This paper focuses on bankaudit committees and examines whether audit committee members who are formerauditors are associated with the acquisition of audit and non-audit servicesfrom their former employers.
The study empirically examinesa sample of large banks that are included in the S&P Composite 1500.
The paper reportssignificantly lower audit fees and a higher proportion of non-audit fees tototal fees when the audit committee chair is an alumnus of the incumbent auditfirm. Moreover, additional analysis reveals that these findings are strongerfor banks with more earnings management.
Overall, the findings indicatethat audit firms might consider banks using their alumni as audit committeechairs to be less risky or easier to audit, thus requiring relatively lesseffort from the auditors. The reduced effort required to audit clients withaudit firm alumni on their audit committees then has the effect of reducing theaudit fees charged. Alternatively, their auditing experience and cognitiveproximity might influence the assessment of the need for auditing or theability to negotiate lower audit fees on the part of audit firm alumni.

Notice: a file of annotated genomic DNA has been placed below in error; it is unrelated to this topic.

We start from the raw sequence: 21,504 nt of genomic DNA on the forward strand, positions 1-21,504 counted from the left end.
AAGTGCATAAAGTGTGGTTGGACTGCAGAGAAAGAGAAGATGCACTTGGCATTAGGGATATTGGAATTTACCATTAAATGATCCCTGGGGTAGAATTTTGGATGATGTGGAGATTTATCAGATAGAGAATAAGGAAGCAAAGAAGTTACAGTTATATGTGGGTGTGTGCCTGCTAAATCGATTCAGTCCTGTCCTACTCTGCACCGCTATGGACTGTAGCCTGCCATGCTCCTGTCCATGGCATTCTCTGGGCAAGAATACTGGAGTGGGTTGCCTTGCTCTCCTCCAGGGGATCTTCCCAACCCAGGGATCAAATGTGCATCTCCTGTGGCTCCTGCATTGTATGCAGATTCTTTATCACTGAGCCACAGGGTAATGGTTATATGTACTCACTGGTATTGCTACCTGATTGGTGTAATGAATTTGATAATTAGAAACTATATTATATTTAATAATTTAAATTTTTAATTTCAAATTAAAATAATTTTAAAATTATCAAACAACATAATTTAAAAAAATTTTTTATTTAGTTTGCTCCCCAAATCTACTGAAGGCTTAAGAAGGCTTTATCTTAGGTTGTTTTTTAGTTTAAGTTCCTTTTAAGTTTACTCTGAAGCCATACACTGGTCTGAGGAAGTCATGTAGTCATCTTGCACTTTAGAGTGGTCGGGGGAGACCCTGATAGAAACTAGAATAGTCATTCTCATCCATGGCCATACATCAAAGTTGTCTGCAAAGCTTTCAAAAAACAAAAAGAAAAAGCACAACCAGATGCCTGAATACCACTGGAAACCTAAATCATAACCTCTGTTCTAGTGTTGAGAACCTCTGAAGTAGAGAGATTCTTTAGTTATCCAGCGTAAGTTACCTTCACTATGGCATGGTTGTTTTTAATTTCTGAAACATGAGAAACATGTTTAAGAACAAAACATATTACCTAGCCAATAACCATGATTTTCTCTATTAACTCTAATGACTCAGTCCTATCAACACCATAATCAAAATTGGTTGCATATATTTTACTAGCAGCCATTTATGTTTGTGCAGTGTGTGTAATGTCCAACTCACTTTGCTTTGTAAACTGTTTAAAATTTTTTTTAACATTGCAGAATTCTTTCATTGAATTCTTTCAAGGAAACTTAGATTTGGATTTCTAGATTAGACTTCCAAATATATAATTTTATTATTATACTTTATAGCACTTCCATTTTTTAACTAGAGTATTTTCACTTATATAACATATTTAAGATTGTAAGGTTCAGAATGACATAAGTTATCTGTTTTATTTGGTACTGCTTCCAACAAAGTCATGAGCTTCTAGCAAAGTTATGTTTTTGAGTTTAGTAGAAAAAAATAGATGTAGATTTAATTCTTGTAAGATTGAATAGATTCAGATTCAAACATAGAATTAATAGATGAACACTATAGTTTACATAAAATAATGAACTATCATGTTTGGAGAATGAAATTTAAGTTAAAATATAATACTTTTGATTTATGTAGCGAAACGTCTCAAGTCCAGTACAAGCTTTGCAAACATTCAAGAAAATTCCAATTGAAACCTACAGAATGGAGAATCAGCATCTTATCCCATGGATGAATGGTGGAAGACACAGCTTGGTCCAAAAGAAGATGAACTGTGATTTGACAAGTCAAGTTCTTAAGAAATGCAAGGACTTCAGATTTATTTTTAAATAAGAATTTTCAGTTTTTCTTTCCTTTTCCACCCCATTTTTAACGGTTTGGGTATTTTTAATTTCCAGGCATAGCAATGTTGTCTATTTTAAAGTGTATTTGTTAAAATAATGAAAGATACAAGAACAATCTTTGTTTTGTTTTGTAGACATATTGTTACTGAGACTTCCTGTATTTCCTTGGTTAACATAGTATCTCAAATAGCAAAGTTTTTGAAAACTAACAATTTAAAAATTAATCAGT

This paper provides empiricalevidence of the association between audit firm alumni in influential positionson an audit committee and fees paid to those audit firms in the bankingindustry. The findings contribute to the literature by suggesting that bankswith affiliated former auditors chairing their audit committees not only havesignificantly lower audit fees but also a higher proportion is spent onnon-audit services.
- 512 Business and Management
- Audit fees
- Audit committee
- Audit firm alumni
- Non-audit fees
Sustainable Development Goals
- GOAL 09: Industry, Innovation and Infrastructure
- GOAL 08: Decent Work and Economic Growth
Areas of Strength and Areas of High Potential (AoS and AoHP)
- AoS: Financial management, accounting, and governance